Visual Influence on Haptic Torque Perception
The brain receives input from multiple sensory modalities simultaneously, yet we experience the outside world as a single integrated percept. This integration process must overcome instances where perceptual information conflicts across sensory modalities. Under such conflicts, the relative weighting of information from each modality typically depends on the given task. For conflicts between visual and haptic modalities, visual information has been shown to influence haptic judgments of object identity, spatial features (eg location, size), texture, and heaviness. Here we test a novel instance of haptic–visual conflict in the perception of torque. We asked participants to hold a left–right unbalanced object while viewing a potentially left-right mirror-reversed image of the object. Despite the intuition that the more proximal haptic information should dominate the perception of torque, we find that visual information exerts substantial influences on torque perception even when participants know that visual information is unreliable.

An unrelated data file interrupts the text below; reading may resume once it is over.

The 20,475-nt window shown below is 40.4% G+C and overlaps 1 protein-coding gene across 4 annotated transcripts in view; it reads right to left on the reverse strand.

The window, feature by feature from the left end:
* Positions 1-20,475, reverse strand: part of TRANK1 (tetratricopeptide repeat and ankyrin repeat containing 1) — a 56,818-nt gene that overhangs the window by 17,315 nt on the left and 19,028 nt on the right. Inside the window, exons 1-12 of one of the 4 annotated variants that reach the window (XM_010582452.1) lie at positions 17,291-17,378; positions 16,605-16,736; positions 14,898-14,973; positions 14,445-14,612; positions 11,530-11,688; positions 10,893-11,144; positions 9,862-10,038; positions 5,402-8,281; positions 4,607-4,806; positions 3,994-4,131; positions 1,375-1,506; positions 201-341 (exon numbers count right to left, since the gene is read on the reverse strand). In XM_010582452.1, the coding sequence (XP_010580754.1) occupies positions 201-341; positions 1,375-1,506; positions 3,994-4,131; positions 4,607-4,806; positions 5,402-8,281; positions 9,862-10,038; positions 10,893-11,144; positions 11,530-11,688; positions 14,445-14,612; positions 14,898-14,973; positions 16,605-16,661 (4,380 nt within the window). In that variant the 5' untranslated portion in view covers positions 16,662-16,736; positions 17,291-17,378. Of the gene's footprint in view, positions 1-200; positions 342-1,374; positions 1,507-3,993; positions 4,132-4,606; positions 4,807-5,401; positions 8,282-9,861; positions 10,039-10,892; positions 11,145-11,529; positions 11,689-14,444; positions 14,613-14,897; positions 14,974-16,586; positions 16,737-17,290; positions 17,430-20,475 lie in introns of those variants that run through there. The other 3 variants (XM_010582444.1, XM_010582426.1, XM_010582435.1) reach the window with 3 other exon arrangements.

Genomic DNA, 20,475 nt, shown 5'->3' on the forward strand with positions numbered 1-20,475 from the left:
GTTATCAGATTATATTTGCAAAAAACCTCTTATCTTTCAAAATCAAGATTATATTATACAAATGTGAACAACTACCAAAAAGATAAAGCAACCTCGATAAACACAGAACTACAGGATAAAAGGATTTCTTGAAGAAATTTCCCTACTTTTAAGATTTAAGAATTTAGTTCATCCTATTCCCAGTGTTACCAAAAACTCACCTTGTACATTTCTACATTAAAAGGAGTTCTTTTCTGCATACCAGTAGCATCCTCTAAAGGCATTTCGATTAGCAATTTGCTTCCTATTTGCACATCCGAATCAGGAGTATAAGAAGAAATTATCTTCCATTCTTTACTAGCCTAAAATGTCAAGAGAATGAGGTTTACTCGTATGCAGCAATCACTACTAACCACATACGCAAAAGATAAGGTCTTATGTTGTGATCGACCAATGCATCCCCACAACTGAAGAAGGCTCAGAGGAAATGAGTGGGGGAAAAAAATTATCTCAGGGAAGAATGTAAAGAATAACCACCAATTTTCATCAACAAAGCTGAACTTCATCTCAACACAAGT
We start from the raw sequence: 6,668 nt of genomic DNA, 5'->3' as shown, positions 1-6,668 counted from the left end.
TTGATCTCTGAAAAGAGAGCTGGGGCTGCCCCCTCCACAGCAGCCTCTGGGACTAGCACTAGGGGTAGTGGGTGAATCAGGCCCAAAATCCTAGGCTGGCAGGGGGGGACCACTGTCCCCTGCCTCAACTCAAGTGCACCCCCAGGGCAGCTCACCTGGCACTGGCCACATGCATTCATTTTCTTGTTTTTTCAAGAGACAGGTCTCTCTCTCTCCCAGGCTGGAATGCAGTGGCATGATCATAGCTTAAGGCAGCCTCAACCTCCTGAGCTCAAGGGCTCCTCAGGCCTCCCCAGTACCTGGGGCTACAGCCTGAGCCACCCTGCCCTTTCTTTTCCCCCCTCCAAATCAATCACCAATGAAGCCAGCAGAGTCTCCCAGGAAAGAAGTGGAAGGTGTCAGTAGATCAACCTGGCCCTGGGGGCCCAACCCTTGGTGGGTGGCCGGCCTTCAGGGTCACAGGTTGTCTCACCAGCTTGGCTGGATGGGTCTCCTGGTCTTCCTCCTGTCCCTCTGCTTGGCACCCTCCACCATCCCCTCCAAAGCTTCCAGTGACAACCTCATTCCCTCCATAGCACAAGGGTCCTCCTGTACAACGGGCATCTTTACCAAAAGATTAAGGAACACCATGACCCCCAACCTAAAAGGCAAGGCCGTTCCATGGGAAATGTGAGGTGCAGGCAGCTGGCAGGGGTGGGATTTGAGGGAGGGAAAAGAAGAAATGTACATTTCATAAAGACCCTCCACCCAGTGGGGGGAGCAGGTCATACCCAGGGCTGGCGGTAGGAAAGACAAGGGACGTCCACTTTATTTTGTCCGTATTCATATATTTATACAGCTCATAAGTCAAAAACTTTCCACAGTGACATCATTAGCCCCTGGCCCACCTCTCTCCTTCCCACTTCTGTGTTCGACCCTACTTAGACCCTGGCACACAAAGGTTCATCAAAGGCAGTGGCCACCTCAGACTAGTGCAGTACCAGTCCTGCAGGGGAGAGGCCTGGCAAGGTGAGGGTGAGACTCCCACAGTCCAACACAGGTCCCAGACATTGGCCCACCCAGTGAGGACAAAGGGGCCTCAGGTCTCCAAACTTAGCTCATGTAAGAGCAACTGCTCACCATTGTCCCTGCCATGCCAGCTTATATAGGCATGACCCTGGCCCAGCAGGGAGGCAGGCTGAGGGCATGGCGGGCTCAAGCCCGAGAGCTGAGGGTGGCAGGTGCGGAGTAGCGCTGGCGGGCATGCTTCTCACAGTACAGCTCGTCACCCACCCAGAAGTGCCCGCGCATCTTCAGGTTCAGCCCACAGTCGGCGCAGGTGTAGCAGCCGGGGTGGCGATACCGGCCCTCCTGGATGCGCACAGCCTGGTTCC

- Received August 2, 2011.
- Revision received June 12, 2012.
- © 2012 SAGE Publications